Madoff: A Riot of Red Flags
The US$50b fraud by Bernard Madoff’s investment advisory and broker-dealer firms had an equally outsized list of red flags. Several ways in which Madoff carried out his operations were not only highly unusual but also gave him more discretion over his operations and subjected his activities to less scrutiny than a typical investment adviser or broker-dealer. Notably, Madoff did not operate a hedge fund nor charge performance-based fees. He claimed that his compensation came from trading commissions.
Although Madoff was a well-known industry professional and socialite, he kept details relating to his business in confidence and spoke only in very general terms about his business. While hedge funds typically do not make disclosures at the investment position level, Madoff’s conduct was extremely secretive even by hedge fund standards. Hedge funds typically make quarterly performance reports to investors, include details about operational and risk-management practices and stand ready to answer investor questions. Not only did Madoff fail to provide such information, but he was reportedly defensive about how his firm operated and did not tolerate investors that asked for details. The most some investors were ever able to obtain were paper trade tickets by mail. Even though Madoff’s brokerage purported to manage US$17b in assets, it was a very small firm whose employees included Madoff’s brother and two sons. BMIS was also audited by a modest accounting company with only one working accountant.
Red flags such as these alone are sufficient to warn any investor that Madoff did not deserve any substantial sum of money and especially not an investor’s entire portfolio or, worse still, the entire savings of charities and individuals. These red flags were noticeable to any investor willing to ask a few basic questions.
A second group of red flags should have also alerted those with some experience in the investment industry. Madoff did not just keep information from his investors; he failed to purchase services from the web of independent third-party service providers widely used throughout the broker-dealer and investment adviser industry. Investment advisers, including hedge fund managers, typically have their trades cleared by a prime broker, their client’s assets held legally by a custodian and the value of fund assets determined by an administrator. These third parties can provide an independent, though certainly not perfect, check on a manager’s activities and a safeguard for investors. Prime brokers, for example, typically have full transparency over a fund manager’s actual investment positions. Custodians prevent a manager from absconding with investment capital. Madoff, by contrast, apparently cleared his own trades (to the extent he actually made any), held his clients’ assets and determined assets values internally. These activities constituted a significant red flag as to the integrity of Madoff’s operations for anyone familiar with the basics of investment fund practices and hence the potential for abuse.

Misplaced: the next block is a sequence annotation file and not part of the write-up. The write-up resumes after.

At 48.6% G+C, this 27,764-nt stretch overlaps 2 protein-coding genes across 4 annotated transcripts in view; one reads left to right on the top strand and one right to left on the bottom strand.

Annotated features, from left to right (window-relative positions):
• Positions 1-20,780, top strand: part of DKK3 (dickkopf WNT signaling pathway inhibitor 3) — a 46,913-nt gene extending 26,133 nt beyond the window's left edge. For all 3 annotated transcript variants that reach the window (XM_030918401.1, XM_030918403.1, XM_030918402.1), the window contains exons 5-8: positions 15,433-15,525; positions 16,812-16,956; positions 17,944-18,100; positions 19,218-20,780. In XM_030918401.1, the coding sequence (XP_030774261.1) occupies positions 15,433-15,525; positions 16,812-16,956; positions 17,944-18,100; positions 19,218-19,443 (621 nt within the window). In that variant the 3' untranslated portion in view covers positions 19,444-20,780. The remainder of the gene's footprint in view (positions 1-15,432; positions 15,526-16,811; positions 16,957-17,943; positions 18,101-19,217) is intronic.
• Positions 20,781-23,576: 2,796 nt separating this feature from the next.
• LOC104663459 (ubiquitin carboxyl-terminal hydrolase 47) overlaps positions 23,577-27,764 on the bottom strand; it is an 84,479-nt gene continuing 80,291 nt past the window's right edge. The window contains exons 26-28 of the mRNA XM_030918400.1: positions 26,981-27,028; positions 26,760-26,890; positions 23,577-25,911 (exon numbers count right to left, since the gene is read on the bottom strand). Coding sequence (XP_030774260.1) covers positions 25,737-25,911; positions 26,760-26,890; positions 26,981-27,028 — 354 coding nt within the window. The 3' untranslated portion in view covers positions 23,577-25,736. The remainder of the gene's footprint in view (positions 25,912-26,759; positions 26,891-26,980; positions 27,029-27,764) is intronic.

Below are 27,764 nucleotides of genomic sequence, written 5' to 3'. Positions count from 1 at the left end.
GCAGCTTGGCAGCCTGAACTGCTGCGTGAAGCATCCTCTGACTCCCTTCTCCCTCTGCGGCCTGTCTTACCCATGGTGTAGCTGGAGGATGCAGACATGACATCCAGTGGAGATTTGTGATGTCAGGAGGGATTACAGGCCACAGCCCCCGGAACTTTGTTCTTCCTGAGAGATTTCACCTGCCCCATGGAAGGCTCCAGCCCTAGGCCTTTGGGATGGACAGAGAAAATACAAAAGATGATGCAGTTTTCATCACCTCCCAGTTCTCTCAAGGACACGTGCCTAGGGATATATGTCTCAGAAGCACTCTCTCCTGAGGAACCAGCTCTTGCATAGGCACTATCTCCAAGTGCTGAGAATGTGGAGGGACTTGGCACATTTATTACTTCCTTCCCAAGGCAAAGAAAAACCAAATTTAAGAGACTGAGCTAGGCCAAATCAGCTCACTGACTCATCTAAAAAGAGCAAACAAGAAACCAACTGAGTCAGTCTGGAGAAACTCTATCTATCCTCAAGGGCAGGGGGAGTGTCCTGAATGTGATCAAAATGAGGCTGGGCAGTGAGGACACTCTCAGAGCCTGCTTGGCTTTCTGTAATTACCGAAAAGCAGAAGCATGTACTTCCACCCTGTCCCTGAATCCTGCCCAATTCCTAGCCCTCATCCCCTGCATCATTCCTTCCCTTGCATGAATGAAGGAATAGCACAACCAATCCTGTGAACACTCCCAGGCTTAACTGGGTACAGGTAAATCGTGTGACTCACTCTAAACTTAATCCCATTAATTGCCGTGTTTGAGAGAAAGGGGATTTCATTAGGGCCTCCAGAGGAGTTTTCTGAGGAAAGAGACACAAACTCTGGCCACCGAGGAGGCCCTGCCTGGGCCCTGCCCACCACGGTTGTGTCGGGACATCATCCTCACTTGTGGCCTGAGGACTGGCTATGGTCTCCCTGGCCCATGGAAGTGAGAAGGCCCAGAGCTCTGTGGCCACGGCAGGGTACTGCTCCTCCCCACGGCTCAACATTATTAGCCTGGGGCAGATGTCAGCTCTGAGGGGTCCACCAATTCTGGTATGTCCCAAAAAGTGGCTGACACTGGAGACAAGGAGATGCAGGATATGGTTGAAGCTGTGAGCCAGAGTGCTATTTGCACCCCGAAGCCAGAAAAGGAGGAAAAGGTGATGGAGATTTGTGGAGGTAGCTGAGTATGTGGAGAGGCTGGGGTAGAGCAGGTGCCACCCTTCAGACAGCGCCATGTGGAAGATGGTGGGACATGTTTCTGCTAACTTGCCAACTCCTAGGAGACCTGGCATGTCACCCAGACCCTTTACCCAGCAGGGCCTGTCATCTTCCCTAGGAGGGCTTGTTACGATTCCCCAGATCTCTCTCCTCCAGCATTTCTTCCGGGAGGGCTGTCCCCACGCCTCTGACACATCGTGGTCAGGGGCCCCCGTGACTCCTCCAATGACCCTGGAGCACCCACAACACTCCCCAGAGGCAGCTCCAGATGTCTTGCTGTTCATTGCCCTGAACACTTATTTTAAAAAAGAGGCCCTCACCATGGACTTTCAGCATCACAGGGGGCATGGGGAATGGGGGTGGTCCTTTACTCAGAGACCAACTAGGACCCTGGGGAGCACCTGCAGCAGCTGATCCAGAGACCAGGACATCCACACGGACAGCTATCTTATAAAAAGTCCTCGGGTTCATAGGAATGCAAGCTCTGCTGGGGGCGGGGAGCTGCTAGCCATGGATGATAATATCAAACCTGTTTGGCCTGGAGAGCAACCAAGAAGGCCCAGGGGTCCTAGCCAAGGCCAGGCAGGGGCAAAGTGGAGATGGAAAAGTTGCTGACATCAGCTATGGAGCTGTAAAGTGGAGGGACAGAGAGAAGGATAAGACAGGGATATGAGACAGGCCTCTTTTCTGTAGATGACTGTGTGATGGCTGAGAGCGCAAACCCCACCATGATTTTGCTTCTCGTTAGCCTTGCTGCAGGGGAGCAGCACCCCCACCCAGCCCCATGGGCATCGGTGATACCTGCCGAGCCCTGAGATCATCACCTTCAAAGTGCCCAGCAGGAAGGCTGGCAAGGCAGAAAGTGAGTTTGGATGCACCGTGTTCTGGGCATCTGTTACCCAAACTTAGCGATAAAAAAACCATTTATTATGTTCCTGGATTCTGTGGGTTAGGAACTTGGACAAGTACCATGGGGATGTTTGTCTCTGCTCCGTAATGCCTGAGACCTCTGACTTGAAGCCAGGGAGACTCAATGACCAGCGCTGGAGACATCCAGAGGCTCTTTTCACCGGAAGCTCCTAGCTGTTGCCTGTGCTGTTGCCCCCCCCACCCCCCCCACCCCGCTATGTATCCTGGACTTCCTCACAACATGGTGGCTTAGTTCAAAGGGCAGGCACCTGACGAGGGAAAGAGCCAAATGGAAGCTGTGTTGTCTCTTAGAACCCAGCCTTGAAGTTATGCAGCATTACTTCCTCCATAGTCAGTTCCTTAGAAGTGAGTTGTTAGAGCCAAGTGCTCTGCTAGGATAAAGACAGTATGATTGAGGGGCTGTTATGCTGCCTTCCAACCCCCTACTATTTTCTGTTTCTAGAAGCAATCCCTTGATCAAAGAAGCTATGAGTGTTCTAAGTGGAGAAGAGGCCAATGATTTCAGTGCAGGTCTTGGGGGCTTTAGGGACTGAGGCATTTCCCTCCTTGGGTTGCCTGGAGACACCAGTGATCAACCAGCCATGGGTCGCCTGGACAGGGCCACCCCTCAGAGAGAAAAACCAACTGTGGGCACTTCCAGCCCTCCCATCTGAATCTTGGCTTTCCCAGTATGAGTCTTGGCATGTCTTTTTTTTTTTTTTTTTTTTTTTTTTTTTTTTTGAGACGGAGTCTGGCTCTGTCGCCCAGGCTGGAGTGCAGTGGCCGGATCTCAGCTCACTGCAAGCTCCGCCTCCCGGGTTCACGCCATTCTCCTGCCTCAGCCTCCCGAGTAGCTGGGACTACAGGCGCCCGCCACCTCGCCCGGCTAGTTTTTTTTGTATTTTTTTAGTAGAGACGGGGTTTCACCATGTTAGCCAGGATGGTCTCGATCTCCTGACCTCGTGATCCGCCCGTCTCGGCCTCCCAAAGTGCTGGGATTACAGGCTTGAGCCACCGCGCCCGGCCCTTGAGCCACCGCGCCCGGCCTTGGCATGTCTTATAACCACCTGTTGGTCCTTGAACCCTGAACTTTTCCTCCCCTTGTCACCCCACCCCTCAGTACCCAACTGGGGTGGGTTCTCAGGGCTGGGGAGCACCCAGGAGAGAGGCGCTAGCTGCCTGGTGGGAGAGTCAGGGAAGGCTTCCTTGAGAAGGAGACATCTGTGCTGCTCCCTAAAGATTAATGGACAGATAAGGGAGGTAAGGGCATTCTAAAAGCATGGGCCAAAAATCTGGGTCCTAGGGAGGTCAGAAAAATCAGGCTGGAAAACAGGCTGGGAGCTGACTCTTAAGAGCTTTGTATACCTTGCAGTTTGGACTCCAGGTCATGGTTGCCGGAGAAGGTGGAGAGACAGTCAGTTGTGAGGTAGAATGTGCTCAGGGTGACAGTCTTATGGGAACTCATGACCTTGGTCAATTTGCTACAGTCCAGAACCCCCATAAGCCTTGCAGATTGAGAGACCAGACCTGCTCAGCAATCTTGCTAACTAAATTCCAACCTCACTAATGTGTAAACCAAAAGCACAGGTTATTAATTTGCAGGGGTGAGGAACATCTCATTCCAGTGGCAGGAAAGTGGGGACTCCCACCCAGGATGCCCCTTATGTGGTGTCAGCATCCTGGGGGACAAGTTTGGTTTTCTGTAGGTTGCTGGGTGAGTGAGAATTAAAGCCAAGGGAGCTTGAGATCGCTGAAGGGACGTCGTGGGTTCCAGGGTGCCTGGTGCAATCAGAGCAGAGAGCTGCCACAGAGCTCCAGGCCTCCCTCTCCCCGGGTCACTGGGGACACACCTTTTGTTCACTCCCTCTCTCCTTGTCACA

For investors with some degree of financial acumen and experience, Madoff’s reported investment returns were themselves red flags. Alternative investment funds are often marketed as being advantageous to traditional investments because of the former’s relatively low correlation to overall market swings. Indeed, hedge fund strategies managers often aim for absolute or positive returns regardless of market conditions.
Madoff, too, promised absolute returns, somewhere in the neighbourhood of eight to twelve per cent per year. What made Madoff stand out in this respect, however, was how well he fulfilled his promise. Madoff never had a year of negative returns and rarely even a down month in nearly 20 years of operation. Some investors may have overlooked the consistency of Madoff’s returns because they were relatively modest.
Finally, for investors with knowledge about option strategies and options market microstructure, the most important red flag of all was that Madoff’s trading strategy was literally impossible to implement. Madoff claimed to be pursuing a short-term “split strike conversion” strategy. This strategy was supposed to use put and call options to minimise losses and gains and at a general level was, therefore, consistent with Madoff’s stated return objectives. However, given the level assets Madoff claims to have managed, the trades should have clearly been reflected in price movements in the relevant options markets he claimed to trade in. Yet they were not. Because of the discrepancies between Madoff’s purported strategy and the actual market prices and movements of the options markets, Harry Markopoulos, a prompt and vociferous critic of Madoff, claimed he knew Madoff was committing fraud within in five minutes of looking at the issue and could prove it through a few hours of mathematical modelling.